Oregon Logging Industry Facts
THE ART OF FORESTRY
"People often ask me, "Why aren't our forests sustainable? Aren't we replanting after we cut?" My response is that a forest is not a plantation. A forest is a mosaic, including ancient trees, venerable giants providing shelter for wildlife. A forest is clear, pure water, rivers alive with trout and salmon. A forest is a wildness, silence. A forest is tall, straight trees for house beams and logs. A forest is a wellspring of value for rural people. A forest is the deep, rich, soil soaking and storing water and nutrients."
"The fact that we can grow young trees where all this once stood does not mean we have perpetuated the forest. The task of protecting and restoring the forest is more complex. It demands all the skill, imagination and dedication of foresters. This is the art of forestry."
By Henry H. Carey "Forest Trust: Two Year report, 1987-1988"
Fun and Interesting
- It takes one tree every year per person to meet their needs for paper, packaging, lumber, fiber compounds and panel products.
- Oregon's most abundant tree is the Douglas-fir, which is also Oregon's state tree. 80% of all trees West of the Cascades are Douglas-firs.
- One of the largest wildfires in Oregon was the Tillamook Burn that occurred between 1933 and 1951. The combination of the four fires in this time destroyed 360,882 acres.
- Despite the rapid growth of agriculture, the development of cities, highways, industrial areas and electric transmission lines there is nearly the same amount of Forestland today as there was 300 years ago.
- Oregon sells its wood and paper products in all 50 states and approximately 40 countries. This includes lumber, panels and engineered wood products, millwork, household, pulp and paper products.
Stats and Figures
- 28 million out of Oregon’s 62 million-acre land base is forestland, or about 46% of the state’s total landmass.
- The forestry products industry is the second largest industry in Oregon generating sales of approximately 13 billion dollars and employing 75,000 Oregonians. This includes, but not limited to, logging and trucking companies, sawmills and pulp and paper manufacturing operations.
- About 57% of all forestland in Oregon are owned by the federal government. In 2005, more than 2.5 million tree seedlings were planted on federal government lands.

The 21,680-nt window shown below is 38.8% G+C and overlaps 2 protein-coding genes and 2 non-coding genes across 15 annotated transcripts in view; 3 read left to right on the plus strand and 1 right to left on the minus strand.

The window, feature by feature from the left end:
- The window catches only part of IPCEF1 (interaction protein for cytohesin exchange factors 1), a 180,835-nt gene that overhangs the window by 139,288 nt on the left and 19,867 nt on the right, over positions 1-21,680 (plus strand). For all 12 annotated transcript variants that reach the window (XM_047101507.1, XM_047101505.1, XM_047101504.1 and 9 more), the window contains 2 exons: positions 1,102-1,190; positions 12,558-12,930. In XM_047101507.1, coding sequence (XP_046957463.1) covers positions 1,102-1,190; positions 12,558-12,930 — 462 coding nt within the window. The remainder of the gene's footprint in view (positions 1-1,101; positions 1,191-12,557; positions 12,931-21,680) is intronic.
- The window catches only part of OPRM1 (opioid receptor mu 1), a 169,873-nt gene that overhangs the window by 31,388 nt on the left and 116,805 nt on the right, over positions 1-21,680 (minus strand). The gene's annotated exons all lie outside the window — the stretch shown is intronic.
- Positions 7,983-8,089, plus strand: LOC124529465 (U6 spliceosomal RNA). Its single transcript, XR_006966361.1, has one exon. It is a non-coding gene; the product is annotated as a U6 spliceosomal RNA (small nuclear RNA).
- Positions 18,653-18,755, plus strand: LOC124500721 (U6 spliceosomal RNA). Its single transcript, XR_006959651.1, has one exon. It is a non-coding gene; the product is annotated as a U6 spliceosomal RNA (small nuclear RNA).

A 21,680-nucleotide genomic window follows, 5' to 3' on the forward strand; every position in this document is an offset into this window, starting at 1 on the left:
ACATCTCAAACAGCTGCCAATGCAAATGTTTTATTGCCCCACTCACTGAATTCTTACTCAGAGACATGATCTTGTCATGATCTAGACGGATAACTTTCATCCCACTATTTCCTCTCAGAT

- In Oregon growth rates exceed harvest rates by a wide margin. The long-term sustainable timber harvest is approximately 7.5 billion board feet a year, according to a study by Oregon State University.
- Every timber harvest in Oregon generates funds to be used by local, county and state governments. Currently, 60% of revenues from state timber sales go to local counties and schools.
Laws and Regulations
- Reforestation is required to start within 1 year after every harvest and it must be completed within 2 years.
- Within a single ownership clearcuts are limited to 120 acres. Clearcuts also cannot take place within 300 feet of another clearcut under the same ownership until the area is successfully reforested.
- Oregon Forest Practices Act (1971) - Regulates forest operations to protect a wide range of resources, including water quality, fish and other wildlife. Oregon practices this regulation by performing the following:
- Provide comprehensive riparian area protection
- Assure water quality, fish habitat and wetlands are guarded
- Protect wildlife habitat and diversity by retaining sensitive sites, snags and down-wood
- Promote landscape structure and aesthetics by limiting regeneration harvest unit size
- Reforest within two years after harvest with a mix of native tree species
- Maintain forest productivity by minimizing soil disturbance and promote growth
- Minimize resource impact of road by applying strict construction and maintenance standards
- Requiring permits before harvesting
- Common School Lands – When Oregon became a state in 1859 the federal government granted 124,000 acres (16%) of forestland located primarily in the Elliott State Forest. The Oregon Department of Forestry manages the forests through an agreement with the Department of State Lands. Revenue generated from these lands goes to the Common School Fund, which goes towards public education in Oregon.